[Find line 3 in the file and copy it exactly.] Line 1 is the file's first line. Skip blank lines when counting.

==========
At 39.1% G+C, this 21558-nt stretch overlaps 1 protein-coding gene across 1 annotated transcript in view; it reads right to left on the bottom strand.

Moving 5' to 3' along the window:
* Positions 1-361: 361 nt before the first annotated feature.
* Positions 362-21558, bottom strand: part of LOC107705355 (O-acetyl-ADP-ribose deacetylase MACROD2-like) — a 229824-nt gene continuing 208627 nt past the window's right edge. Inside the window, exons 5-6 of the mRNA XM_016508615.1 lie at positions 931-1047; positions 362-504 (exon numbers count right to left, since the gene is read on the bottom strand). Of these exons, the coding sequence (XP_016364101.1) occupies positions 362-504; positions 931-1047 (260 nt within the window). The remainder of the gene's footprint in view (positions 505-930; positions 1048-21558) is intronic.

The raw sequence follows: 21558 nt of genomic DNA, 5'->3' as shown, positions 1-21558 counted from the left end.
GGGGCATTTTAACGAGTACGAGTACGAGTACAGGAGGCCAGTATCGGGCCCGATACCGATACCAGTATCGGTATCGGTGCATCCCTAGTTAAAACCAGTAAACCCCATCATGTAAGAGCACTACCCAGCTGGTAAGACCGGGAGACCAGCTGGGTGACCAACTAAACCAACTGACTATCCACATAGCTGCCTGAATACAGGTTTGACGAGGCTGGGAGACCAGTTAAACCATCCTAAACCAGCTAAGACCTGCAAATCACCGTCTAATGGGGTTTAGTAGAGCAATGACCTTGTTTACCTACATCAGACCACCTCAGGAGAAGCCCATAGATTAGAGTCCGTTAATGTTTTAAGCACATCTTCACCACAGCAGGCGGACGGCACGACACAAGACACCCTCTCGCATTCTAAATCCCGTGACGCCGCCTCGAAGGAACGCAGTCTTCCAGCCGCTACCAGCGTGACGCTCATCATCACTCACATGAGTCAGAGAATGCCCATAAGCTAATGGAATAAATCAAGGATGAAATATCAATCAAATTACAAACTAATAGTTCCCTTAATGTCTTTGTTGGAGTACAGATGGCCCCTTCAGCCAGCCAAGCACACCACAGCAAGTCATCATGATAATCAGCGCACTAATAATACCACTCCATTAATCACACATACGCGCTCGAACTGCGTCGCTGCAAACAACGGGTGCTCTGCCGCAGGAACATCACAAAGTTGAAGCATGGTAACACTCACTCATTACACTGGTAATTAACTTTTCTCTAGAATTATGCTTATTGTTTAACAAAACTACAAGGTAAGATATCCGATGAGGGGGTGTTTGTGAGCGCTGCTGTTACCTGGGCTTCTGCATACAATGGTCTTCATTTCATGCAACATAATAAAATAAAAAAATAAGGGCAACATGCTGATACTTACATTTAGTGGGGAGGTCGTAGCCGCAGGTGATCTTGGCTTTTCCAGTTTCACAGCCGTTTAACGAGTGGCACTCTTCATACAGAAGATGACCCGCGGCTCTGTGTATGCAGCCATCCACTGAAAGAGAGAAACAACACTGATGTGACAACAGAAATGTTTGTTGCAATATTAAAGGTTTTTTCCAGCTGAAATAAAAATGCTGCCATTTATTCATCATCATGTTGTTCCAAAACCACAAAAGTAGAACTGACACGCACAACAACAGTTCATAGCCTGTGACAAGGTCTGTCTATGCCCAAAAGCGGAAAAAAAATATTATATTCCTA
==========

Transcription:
* Positions 1-361: 361 nt before the first annotated feature.